By Jane Dawkins

The foal shortly after birth
OVC intern Michelle Branday cares for a foal shortly after its birth.

Winter is well on its way, but January is the start of spring in the equine world as foaling season begins. In the large animal clinic at the Ontario Veterinary College (OVC), students are taking part in this special time of year through the OVC foal watch program.

From January to June, medical experts at the OVC Health Sciences Centre offer specialized equine services for premature or critically ill neonatal foals. Student volunteers in the foal watch program provide 24-hour monitoring during the foal’s first days of life.

“Much of our work is with high-risk mares, and while the number of foals in Ontario has reduced due to recent changes in the industry, there is still a strong need for advanced care for ailing foals,” says staff veterinarian Daniel Kenney.

“Our team of veterinary technicians and board-certified specialists – reproductive, internal medicine, surgical, diagnostic imaging and anesthesia specialists – combined with the support of our graduate and DVM students and, of course, our volunteers ensure we can create customized, comprehensive care plans that match individual animal and owner’s needs.”

Fourth-year animal biology student Megan Neely is on duty for the annual Foal Watch Program at the Ontario Veterinary College.
Fourth-year animal biology student Megan Neely is on duty.

Students taking part in the foal watch program gain valuable experience and learn about the clinical insight, diagnosis and resolution tactics that are required in intensive neonatal care for foals. Volunteers include veterinary students as well as undergraduates from across campus. Stephanie Nykamp, associate dean, clinical programs, says the foal watch program has even attracted the interest of high school students eager to join the team.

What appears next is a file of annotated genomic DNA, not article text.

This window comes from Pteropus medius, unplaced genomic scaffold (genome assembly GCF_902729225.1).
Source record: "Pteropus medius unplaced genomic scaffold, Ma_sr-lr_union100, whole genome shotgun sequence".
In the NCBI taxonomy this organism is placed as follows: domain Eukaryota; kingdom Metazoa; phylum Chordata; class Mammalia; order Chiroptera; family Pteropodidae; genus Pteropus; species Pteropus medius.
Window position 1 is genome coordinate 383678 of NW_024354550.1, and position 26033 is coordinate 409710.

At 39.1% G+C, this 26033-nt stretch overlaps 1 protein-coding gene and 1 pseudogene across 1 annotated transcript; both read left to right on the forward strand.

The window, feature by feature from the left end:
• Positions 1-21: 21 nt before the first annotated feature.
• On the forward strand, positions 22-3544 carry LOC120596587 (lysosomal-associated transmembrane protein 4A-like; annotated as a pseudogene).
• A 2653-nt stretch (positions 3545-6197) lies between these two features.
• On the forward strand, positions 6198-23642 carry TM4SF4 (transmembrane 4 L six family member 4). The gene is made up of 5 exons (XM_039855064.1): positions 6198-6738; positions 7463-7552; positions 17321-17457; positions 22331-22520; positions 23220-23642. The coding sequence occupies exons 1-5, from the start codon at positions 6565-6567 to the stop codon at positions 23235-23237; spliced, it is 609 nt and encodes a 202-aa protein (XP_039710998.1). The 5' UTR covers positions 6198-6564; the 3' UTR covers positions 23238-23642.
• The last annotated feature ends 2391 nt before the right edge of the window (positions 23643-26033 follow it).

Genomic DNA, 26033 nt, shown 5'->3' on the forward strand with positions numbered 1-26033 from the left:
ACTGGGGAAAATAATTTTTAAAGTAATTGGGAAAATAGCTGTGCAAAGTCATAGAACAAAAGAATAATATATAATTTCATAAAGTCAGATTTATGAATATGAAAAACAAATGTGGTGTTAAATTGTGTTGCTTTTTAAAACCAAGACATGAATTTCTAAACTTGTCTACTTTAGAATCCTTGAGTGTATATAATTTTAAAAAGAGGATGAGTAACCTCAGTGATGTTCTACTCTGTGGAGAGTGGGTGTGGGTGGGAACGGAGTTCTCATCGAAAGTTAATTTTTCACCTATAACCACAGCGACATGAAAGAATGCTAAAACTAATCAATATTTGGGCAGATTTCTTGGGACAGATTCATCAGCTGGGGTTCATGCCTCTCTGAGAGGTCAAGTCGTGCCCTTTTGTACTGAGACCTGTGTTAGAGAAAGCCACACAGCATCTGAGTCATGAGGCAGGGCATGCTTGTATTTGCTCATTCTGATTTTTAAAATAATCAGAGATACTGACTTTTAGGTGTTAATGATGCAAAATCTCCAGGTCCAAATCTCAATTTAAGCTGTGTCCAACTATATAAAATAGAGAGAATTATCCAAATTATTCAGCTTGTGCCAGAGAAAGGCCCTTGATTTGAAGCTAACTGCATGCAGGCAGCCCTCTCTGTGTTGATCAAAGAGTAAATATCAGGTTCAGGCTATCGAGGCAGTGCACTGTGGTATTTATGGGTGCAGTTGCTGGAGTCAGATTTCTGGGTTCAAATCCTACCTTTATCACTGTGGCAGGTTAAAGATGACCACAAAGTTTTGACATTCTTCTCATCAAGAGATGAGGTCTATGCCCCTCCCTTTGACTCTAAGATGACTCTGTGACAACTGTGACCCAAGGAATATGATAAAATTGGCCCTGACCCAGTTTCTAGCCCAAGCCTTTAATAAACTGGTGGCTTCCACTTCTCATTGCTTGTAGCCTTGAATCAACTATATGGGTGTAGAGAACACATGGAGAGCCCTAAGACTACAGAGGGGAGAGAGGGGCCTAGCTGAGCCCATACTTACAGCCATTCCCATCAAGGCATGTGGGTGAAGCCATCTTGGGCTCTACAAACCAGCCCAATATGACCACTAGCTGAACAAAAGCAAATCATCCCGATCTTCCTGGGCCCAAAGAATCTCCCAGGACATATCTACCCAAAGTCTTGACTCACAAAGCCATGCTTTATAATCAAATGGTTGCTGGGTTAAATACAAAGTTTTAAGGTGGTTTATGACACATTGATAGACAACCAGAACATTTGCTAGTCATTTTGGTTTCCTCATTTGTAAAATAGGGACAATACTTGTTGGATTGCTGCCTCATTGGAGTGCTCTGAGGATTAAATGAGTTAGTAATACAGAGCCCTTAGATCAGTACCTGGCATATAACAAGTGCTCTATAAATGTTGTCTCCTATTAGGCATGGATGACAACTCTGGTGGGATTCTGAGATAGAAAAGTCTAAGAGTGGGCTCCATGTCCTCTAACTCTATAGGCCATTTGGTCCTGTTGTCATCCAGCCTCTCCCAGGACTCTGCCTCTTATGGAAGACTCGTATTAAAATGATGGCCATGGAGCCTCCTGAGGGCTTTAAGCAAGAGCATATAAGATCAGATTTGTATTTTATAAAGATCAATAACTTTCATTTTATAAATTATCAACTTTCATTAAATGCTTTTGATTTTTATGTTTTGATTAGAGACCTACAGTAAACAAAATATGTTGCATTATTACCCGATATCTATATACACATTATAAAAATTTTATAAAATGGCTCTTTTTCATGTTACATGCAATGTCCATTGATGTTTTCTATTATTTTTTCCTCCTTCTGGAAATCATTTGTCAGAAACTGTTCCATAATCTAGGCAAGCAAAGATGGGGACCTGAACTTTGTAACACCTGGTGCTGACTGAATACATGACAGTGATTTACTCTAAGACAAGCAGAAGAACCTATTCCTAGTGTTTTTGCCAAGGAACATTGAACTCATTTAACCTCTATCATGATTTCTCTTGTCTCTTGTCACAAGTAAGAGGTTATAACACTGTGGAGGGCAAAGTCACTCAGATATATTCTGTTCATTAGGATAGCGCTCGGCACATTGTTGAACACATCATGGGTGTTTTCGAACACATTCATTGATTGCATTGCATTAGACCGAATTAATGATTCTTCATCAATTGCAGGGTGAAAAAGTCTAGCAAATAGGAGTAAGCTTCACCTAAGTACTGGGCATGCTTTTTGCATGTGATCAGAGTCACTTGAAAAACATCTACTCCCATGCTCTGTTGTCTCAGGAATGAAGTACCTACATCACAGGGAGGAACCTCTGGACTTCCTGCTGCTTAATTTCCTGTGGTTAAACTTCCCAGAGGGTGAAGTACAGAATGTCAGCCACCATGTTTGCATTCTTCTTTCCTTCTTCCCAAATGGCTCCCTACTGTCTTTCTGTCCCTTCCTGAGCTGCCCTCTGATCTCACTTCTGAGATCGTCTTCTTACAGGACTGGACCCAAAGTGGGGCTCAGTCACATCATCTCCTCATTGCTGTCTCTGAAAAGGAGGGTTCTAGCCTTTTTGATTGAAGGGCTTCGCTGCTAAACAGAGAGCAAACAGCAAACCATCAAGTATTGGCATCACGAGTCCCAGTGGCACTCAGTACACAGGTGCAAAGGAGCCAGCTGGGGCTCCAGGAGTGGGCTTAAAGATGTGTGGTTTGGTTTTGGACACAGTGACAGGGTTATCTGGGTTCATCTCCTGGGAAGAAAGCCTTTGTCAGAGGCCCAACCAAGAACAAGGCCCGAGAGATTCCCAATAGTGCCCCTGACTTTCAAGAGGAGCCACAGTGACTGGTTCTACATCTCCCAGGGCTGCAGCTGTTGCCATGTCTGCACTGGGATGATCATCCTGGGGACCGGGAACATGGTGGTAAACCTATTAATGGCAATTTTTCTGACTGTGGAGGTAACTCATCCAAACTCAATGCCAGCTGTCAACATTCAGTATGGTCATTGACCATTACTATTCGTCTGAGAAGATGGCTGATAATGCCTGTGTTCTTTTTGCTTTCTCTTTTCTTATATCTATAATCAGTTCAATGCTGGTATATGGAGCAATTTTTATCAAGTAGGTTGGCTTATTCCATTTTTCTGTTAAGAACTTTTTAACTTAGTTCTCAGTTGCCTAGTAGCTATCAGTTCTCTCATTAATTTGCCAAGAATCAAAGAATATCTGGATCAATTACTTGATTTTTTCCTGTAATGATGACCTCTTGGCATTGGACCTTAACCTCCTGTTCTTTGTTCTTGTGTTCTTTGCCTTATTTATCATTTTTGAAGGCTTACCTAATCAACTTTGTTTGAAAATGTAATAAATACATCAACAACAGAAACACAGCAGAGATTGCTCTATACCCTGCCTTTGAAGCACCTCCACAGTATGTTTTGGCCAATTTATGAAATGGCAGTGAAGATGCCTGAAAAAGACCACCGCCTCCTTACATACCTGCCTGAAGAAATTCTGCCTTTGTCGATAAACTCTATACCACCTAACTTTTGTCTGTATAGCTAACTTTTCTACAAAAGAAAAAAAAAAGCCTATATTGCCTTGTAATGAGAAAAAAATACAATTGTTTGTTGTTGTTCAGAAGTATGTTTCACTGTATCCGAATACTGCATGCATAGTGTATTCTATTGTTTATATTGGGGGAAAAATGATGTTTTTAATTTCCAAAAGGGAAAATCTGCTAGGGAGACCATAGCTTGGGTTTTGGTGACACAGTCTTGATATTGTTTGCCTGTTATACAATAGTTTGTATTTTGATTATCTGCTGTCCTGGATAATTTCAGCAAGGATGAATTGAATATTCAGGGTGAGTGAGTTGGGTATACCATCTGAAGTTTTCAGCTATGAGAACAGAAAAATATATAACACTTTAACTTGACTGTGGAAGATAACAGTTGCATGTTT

“This volunteer program is a great opportunity for our future vets to become familiar with the processes involved in delivering critical care and gives great exposure to the demands of working within the equine field itself,” she says.

Megan Perron, a DVM student, has been a foal watcher for six years, beginning as a rookie and now working as a team captain. “It’s hard not to get invested in the program,” says Perron. “I often find myself wandering into the wards when I’m not scheduled, just to check on the foal and get updates on its progress. I love learning about neonatal care and health as well as teaching the skills required to new members.”

The foal jumps around Jan. 28.
The foal jumps around Jan. 28.

This is Megan Neely’s second year on foal watch. The animal biology student says she joined the program because of her love of horses and her passion for equine medicine. “Foal Watch has given me the opportunity to observe and work with veterinarians, technicians and other students. I’ve learned a great deal with each new foal.” This year she’s helping teach new volunteers about intensive care for neonatal foals. She says this new responsibility is giving her a different perspective and a greater depth of knowledge. Neely plans to apply to OVC this year.

Neonatal care for foals is one of many reproductive services offered by OVC for the equine industry. OVC specialists also offer advanced reproductive diagnostic evaluation, ultrasound examination, fresh chilled or frozen semen, artificial insemination, embryo transfer, fertility evaluation, pregnancy monitoring and delivery.

Nykamp says these services and others offered through OVC’s Equine Sports Medicine and Reproduction Services are focused on quality of life and health care for breeding horses and equine athletes, particularly those in Ontario’s horse racing industry.

To learn more about Foal Watch, visit or

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